Thursday, February 1, 2018

How to build your own USB to UART serial converter using FT232 with voltage level shifting

The board includes 500mA fuse protection, EMI filtering, power LED indicator, RX and TX LED indicators, and a voltage level shifter that makes it compatible with 3.3V and 5V boards. This way you don't need to check the jumper if it outputs 5 or 3.3V so you don't risk burning your microcontroller. It works with both voltages.

Update: 2024, March, 6: I made another serial adapter build around FT231 which require less components since it is 5V tolerant and is also cheaper. It is part of a development board:

USB to UART serial converter board tutorial DIY home build

Parts needed:

1 x USB Type B connector
1 x MC33190 - PPTC Resettable Fuse = 0.2$ (Farnell order code: 1800750)
2 x BLM21PG221SN1D - Ferrite Bead = 0.14$ (Farnell order code: 1515661)
2 x Green LEDs
1 x Red LED
2 x TVS Varistor 0603 = 0.44$ (Farnell order code: 1838966)
1 x 10 µF 0805 capacitor
1 x 0.1 µF 0805 capacitor
2 x 1 µF 0805 capacitor
3 x 220 ohm 0805 resistors
1 x 10k 0805 resistor
2 x 1k 0805 resistors
1 x 3.3V Zener Diode
1 x 1N4148WS - Small Signal Diode
1 x 1x6 Receptacle
1 x FT232 IC = 1.9$ on eBay
1 x 70x34 mm double side copper clad board

USB to UART serial converter with voltage translator schematic

FT232RL USB to UART converter with voltage level shifter translator
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Starting from left we have a USB type B connector. In series with the USB 5V VCC is MC33190 a PTC (Positive Thermal Coefficient) resettable fuse F1. This protects the USB host by limiting the current to 500mA.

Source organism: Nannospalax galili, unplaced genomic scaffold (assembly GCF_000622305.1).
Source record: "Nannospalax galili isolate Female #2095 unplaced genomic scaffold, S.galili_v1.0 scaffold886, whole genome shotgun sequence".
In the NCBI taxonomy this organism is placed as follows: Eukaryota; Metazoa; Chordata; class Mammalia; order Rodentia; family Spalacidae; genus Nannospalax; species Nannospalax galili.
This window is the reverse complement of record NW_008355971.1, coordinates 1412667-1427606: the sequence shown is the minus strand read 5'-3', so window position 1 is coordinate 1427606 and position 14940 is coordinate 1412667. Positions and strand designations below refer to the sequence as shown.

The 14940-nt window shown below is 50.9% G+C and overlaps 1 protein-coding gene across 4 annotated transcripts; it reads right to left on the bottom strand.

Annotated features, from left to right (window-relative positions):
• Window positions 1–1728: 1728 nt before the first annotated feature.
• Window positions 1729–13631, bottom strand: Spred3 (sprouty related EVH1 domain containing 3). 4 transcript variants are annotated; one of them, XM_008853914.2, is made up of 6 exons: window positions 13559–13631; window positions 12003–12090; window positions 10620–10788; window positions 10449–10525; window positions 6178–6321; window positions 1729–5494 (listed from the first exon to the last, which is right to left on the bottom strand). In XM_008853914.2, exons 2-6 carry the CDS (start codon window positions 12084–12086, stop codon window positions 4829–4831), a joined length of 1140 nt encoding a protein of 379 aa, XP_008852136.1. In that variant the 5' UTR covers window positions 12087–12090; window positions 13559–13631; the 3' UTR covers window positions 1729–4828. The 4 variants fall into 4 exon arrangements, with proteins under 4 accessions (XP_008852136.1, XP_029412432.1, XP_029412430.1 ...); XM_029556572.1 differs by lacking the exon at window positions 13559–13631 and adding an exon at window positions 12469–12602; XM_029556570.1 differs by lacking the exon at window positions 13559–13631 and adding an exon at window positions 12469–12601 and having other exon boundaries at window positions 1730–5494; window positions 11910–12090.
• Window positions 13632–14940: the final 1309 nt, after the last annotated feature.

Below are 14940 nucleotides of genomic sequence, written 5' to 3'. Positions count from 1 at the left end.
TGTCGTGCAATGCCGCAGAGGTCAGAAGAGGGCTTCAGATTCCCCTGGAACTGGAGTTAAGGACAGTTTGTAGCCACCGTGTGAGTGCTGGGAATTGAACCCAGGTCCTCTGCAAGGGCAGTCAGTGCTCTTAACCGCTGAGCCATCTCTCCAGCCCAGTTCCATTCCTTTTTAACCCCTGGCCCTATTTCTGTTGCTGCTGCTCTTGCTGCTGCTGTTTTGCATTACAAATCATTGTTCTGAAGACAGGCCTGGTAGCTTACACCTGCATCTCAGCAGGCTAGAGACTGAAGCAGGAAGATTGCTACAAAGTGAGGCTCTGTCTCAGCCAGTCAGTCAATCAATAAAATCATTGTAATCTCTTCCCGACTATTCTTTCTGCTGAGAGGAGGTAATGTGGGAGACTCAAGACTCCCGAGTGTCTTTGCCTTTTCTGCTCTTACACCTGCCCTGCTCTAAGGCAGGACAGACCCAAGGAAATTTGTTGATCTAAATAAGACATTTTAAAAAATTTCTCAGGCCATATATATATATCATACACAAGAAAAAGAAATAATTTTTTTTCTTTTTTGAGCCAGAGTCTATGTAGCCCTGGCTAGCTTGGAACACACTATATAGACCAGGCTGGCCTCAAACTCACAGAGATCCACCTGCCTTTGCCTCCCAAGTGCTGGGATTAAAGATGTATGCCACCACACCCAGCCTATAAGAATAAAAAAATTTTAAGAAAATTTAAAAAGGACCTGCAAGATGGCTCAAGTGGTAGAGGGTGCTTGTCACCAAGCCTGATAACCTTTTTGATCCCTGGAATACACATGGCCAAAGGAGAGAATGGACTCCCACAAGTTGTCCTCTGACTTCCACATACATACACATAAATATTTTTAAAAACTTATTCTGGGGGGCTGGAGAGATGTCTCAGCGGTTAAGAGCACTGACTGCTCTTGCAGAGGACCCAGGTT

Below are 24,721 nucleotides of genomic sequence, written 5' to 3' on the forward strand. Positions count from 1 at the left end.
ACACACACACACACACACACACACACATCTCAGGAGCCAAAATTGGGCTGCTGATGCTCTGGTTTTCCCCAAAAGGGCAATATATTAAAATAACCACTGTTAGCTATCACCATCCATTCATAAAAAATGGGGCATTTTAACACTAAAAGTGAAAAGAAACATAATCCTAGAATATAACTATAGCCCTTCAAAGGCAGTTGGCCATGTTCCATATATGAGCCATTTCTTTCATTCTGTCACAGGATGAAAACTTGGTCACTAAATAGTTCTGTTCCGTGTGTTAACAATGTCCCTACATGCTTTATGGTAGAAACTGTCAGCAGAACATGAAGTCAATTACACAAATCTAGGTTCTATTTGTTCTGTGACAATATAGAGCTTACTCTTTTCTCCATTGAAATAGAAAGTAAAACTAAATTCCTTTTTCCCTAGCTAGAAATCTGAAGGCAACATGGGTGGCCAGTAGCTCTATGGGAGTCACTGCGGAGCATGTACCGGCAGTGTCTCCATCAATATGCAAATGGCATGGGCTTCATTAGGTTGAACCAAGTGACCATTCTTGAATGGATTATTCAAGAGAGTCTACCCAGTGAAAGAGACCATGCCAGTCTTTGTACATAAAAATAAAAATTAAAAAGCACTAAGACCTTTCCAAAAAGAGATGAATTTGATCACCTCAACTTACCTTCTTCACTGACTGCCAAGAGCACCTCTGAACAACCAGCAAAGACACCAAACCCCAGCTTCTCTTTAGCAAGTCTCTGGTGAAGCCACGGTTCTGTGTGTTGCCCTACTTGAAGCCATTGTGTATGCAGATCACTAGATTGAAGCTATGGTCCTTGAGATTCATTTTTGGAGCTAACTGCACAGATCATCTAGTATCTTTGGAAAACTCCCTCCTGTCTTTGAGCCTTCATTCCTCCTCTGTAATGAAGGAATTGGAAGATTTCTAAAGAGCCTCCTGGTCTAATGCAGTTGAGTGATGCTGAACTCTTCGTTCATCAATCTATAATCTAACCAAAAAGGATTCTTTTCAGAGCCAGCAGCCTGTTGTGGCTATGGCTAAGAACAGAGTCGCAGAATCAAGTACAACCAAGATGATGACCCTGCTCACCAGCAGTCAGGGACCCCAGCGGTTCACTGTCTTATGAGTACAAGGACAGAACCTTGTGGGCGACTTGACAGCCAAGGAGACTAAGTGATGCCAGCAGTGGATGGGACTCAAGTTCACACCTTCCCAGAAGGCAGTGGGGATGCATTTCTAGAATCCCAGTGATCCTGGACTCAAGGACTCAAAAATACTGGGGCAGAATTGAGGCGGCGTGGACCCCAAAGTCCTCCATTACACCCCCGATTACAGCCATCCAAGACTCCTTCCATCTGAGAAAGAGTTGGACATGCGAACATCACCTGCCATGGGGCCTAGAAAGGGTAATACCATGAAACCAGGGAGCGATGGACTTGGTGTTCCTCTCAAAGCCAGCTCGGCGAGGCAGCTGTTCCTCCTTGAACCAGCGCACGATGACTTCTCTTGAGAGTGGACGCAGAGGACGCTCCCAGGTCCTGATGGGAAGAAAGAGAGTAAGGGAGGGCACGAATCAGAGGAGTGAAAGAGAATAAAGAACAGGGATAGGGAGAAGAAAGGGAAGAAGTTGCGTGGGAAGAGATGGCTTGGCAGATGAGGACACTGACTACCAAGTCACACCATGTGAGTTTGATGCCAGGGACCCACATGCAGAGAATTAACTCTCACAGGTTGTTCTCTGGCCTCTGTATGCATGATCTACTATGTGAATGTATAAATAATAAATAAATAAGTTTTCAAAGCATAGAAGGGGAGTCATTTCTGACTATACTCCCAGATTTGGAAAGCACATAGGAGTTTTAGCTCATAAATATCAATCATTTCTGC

After the fuse, there is L2 BLM21PG221SN1D ferrite bead that stops high-frequency switching noise from the IC to be induced on the USB power supply.

D1 and R1 is a green power indicator LED and it's current limiting resistor.

C1 and C2 are decoupling capacitors - they act as a current reservoir for the chip during peak current draw. The 10uF capacitor filters lower frequency whereas the 0.1uF filters higher frequency noise to ground.

VR1 and VR2 are CG0603MLC-05E varistors used to protect the IC from ESD spikes. Notice that the USB shield is connected to ground through the L1 ferrite bead. This ensures that any ESD voltage spike will be absorbed by the inductor and will not affect the ground potential.

D4 is a red LED that indicates UART transmission and D5 is a green LED that indicates reception.

The pin 13 of the FT232RL is the 3.3V out from the internal voltage regulator and is tied to the VCCIO pin 4. This puts the IC in 3.3V mode meaning it will output 3.3V on the transmission line. The reason for this is that I wanted to make it compatible with 3.3V and 5V boards.

In series with the TX (transmission) line is R3 and in parallel is D2 a 3.3V zener diode. If the FT232 communicates with a 5V board the 3.3V on the TX will be read as HIGH by the 5V board. The D2 zener is there to protect the FT232 chip in case that more than 3.3V will be on the line for some reason. This shouldn't happen because the microcontroller should have the receive pin in high impedance mode but the user could set this pin as HIGH.

R2 is a 10k pull-up resistor that keeps RX line at 3.3V. D3 in series with RX line is a signal diode that blocks voltages from the other side in case there is more than 3.3V. Let's say that the chip communicates with a 5V MCU. When the MCU puts 5V on the RX line, the voltage will be blocked by the diode D3 and the R2 will keep the RX pin at 3.3V. But when the MCU puts a LOW voltage on RX line, the RX pin of the FT232 will be pulled to ground.

At the right side of the board is a 1 row, 6 pins receptacle (female header). C3 and C4 are 1uF bulk capacitors for 5V and 3.3V output.

Output pins:

1 - 3.3V (max 50mA)

2 - 5V (USB VCC, max 500mA)

3 - TXD (connect to RX)

4 - RXD (connect to TX)

5 - DTR

6 - GND